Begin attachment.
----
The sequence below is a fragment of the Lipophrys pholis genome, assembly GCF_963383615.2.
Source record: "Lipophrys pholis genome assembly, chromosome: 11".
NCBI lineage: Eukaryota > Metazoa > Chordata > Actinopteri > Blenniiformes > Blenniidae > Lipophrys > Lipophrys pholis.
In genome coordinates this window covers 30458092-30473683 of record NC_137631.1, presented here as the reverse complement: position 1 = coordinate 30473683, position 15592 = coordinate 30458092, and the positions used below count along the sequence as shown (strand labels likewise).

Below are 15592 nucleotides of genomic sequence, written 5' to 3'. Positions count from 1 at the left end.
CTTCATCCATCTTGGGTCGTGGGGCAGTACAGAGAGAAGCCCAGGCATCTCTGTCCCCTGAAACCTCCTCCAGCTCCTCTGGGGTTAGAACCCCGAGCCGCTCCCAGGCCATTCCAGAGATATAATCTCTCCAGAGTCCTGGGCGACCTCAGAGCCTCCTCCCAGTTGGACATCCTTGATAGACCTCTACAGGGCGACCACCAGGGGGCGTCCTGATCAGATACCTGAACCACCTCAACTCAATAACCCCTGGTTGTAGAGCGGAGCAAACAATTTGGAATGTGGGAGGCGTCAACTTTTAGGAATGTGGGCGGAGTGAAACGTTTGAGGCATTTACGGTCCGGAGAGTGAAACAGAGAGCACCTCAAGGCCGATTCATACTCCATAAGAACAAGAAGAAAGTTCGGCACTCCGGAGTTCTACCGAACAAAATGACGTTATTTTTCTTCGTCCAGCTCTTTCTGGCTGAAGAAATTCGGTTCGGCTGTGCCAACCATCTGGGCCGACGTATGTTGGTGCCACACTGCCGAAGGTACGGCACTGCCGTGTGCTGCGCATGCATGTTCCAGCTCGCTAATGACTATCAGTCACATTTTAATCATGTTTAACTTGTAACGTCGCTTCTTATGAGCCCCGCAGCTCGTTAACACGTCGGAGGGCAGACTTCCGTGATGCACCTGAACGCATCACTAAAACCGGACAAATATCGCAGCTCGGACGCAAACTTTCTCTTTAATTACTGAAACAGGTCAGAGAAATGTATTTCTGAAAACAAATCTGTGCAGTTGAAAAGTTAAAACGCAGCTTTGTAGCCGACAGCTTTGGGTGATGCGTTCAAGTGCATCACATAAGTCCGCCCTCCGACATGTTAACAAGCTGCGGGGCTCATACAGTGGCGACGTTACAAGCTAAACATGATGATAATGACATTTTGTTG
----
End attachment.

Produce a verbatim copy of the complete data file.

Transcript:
The sequence below is a fragment of the Lipophrys pholis genome, assembly GCF_963383615.2.
Source record: "Lipophrys pholis genome assembly, chromosome: 11".
NCBI lineage: Eukaryota > Metazoa > Chordata > Actinopteri > Blenniiformes > Blenniidae > Lipophrys > Lipophrys pholis.
In genome coordinates this window covers 30458092-30473683 of record NC_137631.1, presented here as the reverse complement: position 1 = coordinate 30473683, position 15592 = coordinate 30458092, and the positions used below count along the sequence as shown (strand labels likewise).

Below are 15592 nucleotides of genomic sequence, written 5' to 3'. Positions count from 1 at the left end.
CTTCATCCATCTTGGGTCGTGGGGCAGTACAGAGAGAAGCCCAGGCATCTCTGTCCCCTGAAACCTCCTCCAGCTCCTCTGGGGTTAGAACCCCGAGCCGCTCCCAGGCCATTCCAGAGATATAATCTCTCCAGAGTCCTGGGCGACCTCAGAGCCTCCTCCCAGTTGGACATCCTTGATAGACCTCTACAGGGCGACCACCAGGGGGCGTCCTGATCAGATACCTGAACCACCTCAACTCAATAACCCCTGGTTGTAGAGCGGAGCAAACAATTTGGAATGTGGGAGGCGTCAACTTTTAGGAATGTGGGCGGAGTGAAACGTTTGAGGCATTTACGGTCCGGAGAGTGAAACAGAGAGCACCTCAAGGCCGATTCATACTCCATAAGAACAAGAAGAAAGTTCGGCACTCCGGAGTTCTACCGAACAAAATGACGTTATTTTTCTTCGTCCAGCTCTTTCTGGCTGAAGAAATTCGGTTCGGCTGTGCCAACCATCTGGGCCGACGTATGTTGGTGCCACACTGCCGAAGGTACGGCACTGCCGTGTGCTGCGCATGCATGTTCCAGCTCGCTAATGACTATCAGTCACATTTTAATCATGTTTAACTTGTAACGTCGCTTCTTATGAGCCCCGCAGCTCGTTAACACGTCGGAGGGCAGACTTCCGTGATGCACCTGAACGCATCACTAAAACCGGACAAATATCGCAGCTCGGACGCAAACTTTCTCTTTAATTACTGAAACAGGTCAGAGAAATGTATTTCTGAAAACAAATCTGTGCAGTTGAAAAGTTAAAACGCAGCTTTGTAGCCGACAGCTTTGGGTGATGCGTTCAAGTGCATCACATAAGTCCGCCCTCCGACATGTTAACAAGCTGCGGGGCTCATACAGTGGCGACGTTACAAGCTAAACATGATGATAATGACATTTTGTTG